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NASA’s PACE satellite is in space!

On February 8, 2024, A SpaceX Falcon 9 launched the Plankton, Aerosol, Cloud, ocean Ecosystem (PACE) satellite for NASA from Cape Canaveral's Space Launch Complex at 1:33 a.m. EST.

Over the last 5 years, Physics professor J. Vanderlei Martins' research group in the Earth and Space Institute developed the Hyper-Angular Rainbow Polarimeter 2 (HARP2). HARP2 is one of the three main instruments on the PACE satellite.

PACE represents the next step on the measurement of aerosols, clouds and ocean ecology from space. The unique combination of instruments on PACE (OCI, HARP2, and SPEXOne) provides an unprecedented capability to characterize aerosol microphysics, clouds, and surface properties (over ocean and land). PACE has a combination of hyperspectral and hype-angular polarization measurements never before flown in space. This opens up a new generation of passive instruments for the global monitoring of our planet.

UMBC’s HARP2 instrument is a specialized wide field-of-view camera that is sensitive to polarized light and will image the entire Earth every two days. HARP2 expands on the preliminary steps of HARP CubeSat (a previous technology demonstration) providing the global monitoring of aerosols, clouds and surface properties from space. HARP2 will characterize the amount and type of particulate matter (pollution) resulting from forest fires, dust, volcanic emissions, urban emissions, etc., and the size of the droplets on liquid clouds, as well as the identification between liquid water and ice.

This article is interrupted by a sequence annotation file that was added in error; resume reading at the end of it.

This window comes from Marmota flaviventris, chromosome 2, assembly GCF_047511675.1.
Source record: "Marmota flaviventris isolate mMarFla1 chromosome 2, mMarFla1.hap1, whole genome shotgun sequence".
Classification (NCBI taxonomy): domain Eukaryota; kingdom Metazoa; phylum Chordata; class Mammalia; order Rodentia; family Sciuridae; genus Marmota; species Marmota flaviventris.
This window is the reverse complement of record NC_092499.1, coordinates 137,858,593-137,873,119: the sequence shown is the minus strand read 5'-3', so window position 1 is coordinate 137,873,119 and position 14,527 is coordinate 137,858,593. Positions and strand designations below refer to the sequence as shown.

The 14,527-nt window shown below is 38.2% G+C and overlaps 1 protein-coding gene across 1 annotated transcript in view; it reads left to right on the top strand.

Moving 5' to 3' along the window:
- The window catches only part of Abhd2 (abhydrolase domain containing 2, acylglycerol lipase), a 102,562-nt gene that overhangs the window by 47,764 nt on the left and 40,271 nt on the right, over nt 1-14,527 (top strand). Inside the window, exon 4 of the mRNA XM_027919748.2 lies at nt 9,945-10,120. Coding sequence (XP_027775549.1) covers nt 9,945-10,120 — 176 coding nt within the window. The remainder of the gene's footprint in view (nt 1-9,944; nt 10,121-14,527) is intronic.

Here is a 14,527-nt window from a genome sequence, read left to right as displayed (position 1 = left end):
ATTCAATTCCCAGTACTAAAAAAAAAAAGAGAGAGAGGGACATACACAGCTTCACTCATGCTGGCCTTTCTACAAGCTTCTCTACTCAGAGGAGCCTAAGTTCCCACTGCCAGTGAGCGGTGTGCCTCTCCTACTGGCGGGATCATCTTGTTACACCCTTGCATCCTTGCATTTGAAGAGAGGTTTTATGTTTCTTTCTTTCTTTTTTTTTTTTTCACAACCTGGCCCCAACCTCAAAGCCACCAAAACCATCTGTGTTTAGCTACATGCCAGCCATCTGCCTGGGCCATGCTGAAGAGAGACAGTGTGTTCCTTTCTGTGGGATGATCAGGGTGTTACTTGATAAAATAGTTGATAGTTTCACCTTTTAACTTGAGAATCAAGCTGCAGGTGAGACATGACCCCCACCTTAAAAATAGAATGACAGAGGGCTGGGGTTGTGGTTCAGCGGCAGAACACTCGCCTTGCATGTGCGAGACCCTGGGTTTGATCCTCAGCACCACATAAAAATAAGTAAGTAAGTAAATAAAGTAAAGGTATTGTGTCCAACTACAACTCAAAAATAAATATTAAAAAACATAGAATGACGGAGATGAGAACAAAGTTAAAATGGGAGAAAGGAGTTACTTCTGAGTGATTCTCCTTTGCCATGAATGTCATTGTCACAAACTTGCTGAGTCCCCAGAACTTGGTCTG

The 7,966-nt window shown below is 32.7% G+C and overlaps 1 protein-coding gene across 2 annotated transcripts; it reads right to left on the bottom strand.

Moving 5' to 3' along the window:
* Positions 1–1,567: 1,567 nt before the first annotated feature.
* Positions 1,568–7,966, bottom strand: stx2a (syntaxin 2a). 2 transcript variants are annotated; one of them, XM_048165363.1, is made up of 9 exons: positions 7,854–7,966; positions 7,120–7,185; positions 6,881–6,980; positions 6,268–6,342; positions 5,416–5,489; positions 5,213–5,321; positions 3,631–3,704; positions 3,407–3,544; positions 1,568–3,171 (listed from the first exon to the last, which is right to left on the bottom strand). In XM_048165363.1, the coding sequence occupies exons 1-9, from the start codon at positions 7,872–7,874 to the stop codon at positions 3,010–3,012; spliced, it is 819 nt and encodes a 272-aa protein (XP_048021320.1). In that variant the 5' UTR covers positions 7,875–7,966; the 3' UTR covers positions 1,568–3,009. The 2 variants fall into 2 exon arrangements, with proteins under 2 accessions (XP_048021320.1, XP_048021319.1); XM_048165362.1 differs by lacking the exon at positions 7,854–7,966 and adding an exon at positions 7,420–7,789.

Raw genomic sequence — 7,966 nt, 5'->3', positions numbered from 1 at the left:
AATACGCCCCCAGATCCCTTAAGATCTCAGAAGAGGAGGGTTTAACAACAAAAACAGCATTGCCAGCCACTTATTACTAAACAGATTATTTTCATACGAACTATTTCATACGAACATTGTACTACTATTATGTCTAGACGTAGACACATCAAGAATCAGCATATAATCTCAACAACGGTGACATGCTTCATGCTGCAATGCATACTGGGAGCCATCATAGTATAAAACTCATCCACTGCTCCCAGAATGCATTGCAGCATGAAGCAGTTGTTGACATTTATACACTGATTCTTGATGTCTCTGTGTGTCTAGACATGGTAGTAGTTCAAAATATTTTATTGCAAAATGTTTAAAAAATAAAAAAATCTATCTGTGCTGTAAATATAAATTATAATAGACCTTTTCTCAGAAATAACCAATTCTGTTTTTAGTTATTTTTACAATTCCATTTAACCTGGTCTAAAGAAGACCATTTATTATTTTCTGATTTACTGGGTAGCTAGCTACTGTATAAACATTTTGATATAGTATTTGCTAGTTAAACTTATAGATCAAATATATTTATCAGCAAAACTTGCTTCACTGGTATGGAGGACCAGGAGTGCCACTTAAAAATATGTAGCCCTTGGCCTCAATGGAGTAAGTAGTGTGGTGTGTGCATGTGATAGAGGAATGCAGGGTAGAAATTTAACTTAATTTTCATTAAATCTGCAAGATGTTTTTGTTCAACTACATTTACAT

The development of HARP2 involved UMBC, GESTAR, JCET, and NASA faculty, as well as many external collaborators and contractors. ATPH graduate students Noah Sienkiewicz and Rachel Smith have contributed significantly to the HARP2 development and testing as well, and their PhD work will uniquely combine engineering and science aspects of HARP2 and its data.

Congratulations to all, including our Physics faculty, staff, and students who were involved with this mission!

Learn more about PACE!

View the launch here on YouTube: "SpaceX Falcon 9 Launches NASA's PACE-Payload."

See the PACE spacecraft mission on the PACE mission blog.

Please see the UMBC news release for more details.

PACE images credit: NASA

Posted: February 9, 2024, 11:48 AM